Here in Minnesota, and in surrounding states, there is some real tension between Native and Immigrant communities. The poorest, most drug-ridden, down trodden and repressed communities here are often Native, and conveniently these communities tend to be (but not always are) located far away from urban areas or other places with a lot of white eyes. Health in Native communities is of major concern to the usual institutions and people that are concerned with such things.
Indians make White people nervous. White people are either worried that the Indian has kooties, or are criminals or something, or they are worried that the Indians will think poorly of them or feel bad about, you know, all that bad shit that happened between our people. And some of that bad shit, here in the Upper Plains and the far western edge of the Eastern Woodlands, is very recent. From here, I could drive to Wounded Knee II in a day. I’ve been told that there are still people…white people…in the southern part of Minnesota with curios made of human body parts taken out of the mass grave filled with those executed at the end of the Dakota War of 1862. Many of our historical monuments, homes, and other sites relate to those troubled times. Fort Snelling, the home of one of the Minnesota Historic Society’s facilities (a State institution) was one of those forts where the guys in blue uniforms parodied on F Troop garrisoned. That is where Chief Shakopee was killed when the blue uniformed soldiers arranged a “running of the gauntlet,” a gauntlet manned by Shakopee’s enemies, as a means of executing him. There were starvation camps set up to cause the population of Native people to go down. There are lakes, towns and counties named after the engineers of those concentration camps. I’m thinking that many Native people know a lot more about these things than the White people do. For instance, my in laws, and many of their friends, and several cousins and relatives have cabins on on lakes in Cass County. I think very few of the White people know who Cass was. Lewis Cass, after whom the county and a major lake in the area were named, was one of those architects. I do end up on a Native reservation for several days a year in that area. The reservation is entirely located within Cass County. That would be like having a Jewish homeland in a province or region named after Himmler.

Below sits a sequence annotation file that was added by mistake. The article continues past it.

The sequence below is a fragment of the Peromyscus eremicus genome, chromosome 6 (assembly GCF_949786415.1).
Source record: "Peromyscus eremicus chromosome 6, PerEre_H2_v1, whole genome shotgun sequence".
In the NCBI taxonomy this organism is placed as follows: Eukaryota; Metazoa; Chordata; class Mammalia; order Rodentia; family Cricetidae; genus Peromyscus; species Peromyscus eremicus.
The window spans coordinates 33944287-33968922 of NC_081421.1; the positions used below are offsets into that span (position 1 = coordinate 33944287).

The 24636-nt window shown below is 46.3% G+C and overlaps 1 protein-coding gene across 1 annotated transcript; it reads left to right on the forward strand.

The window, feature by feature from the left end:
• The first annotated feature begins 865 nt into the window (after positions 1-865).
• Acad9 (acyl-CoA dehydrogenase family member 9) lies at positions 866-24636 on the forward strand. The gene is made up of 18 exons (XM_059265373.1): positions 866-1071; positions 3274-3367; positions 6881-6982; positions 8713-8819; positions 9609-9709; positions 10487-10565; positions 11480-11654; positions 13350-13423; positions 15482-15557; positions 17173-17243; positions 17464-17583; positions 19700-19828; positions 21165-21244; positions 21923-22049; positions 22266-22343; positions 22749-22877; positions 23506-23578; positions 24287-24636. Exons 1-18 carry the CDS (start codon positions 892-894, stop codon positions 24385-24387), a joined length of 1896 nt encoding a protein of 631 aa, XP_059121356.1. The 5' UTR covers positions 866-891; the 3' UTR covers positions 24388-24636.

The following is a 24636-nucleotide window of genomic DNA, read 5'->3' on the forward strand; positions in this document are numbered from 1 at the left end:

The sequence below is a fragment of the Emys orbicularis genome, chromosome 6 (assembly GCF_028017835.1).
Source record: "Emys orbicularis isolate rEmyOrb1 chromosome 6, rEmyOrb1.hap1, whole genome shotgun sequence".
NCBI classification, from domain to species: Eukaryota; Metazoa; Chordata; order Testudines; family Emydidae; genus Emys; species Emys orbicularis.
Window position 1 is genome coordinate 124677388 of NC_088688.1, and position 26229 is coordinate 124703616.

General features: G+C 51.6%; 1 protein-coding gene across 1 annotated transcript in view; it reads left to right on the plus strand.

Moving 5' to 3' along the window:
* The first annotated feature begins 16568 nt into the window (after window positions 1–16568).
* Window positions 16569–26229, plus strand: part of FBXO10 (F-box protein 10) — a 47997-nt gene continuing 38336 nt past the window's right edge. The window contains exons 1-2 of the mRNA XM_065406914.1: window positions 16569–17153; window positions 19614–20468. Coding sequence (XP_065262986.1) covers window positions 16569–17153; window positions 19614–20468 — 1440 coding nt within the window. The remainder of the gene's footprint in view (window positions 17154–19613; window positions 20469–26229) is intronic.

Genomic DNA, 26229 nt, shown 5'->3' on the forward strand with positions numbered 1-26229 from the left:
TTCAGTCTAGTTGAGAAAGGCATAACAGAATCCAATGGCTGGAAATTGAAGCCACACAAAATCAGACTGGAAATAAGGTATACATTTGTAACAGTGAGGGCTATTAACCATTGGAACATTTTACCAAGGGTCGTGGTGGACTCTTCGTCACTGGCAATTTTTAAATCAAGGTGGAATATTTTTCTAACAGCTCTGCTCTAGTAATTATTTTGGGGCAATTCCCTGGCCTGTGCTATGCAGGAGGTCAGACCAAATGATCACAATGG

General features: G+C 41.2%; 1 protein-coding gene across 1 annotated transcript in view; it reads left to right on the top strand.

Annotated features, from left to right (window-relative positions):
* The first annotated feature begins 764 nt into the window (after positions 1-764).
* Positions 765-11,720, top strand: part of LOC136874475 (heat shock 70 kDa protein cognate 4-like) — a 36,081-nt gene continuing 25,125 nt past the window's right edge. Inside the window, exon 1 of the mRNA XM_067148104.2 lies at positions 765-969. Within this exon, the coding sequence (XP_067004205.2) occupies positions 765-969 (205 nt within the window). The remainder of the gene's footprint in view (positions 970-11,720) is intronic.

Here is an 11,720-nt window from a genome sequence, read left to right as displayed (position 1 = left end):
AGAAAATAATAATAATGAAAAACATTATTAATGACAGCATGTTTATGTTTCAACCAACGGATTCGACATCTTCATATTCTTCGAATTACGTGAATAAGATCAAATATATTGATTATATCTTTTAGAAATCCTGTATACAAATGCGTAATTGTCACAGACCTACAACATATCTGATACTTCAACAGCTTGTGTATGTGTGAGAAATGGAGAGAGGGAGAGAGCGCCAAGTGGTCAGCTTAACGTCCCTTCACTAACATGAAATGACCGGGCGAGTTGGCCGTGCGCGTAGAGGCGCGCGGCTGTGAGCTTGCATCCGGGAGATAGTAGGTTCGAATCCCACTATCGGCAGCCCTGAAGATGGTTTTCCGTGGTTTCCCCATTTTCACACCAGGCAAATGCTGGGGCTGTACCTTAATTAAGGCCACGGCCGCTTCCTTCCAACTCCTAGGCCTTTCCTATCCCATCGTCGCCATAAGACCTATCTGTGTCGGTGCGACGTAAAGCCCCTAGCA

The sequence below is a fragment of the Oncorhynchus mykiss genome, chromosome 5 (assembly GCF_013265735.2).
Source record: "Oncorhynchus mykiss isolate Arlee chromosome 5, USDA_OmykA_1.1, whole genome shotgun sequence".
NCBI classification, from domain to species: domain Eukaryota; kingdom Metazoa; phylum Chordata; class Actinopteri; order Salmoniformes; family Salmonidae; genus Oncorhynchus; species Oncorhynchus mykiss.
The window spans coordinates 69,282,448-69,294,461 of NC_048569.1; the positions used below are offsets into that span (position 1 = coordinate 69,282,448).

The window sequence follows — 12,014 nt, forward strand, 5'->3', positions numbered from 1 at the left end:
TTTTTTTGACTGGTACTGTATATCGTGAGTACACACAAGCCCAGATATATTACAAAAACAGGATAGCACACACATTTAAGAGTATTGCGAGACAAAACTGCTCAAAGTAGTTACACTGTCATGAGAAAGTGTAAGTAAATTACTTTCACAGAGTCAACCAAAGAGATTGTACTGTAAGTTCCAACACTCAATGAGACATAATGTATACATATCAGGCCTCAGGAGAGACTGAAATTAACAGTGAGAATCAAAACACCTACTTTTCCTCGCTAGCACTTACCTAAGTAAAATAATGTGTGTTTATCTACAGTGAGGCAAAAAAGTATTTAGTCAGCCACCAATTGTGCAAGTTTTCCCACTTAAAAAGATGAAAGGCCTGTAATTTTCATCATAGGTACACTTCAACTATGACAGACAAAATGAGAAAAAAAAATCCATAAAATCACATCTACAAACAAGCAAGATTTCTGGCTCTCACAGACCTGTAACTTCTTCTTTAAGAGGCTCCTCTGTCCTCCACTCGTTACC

So, why am I talking about this? Because one of Minnesota’s own, a professor at Bimidji University, just upstream from Cass Lake, has written a book called Everything You Wanted to Know about Indians But Were Afraid to Ask. This is not just another white guy talking about Indians. Author Anton Treuer is Native, and I just saw him interviewed on a Minneosta political and news show, and that made me want to get the book. It seems to be a sort of FAQ of questions that a lot of White people have about Indians. I’m not sure how much of a focus there is on this region vs. the country, or North America, as a whole, but in the interview, Treuer did discuss the issue of diversity; a question one might have about Indians could sound fairly dumb if you reversed the situation and said something like “What do White people think about abortion?” or “What kind of cars to White people drive?” …. There are hundreds of Native tribes.
I’m looking forward to learning stuff I didn’t know. I’ll have to look Anton up and see if he’s around during the summer. Maybe we can grab a cup of coffee and swap tales about academia!
Treuer and his book are also written up here, in the Strib.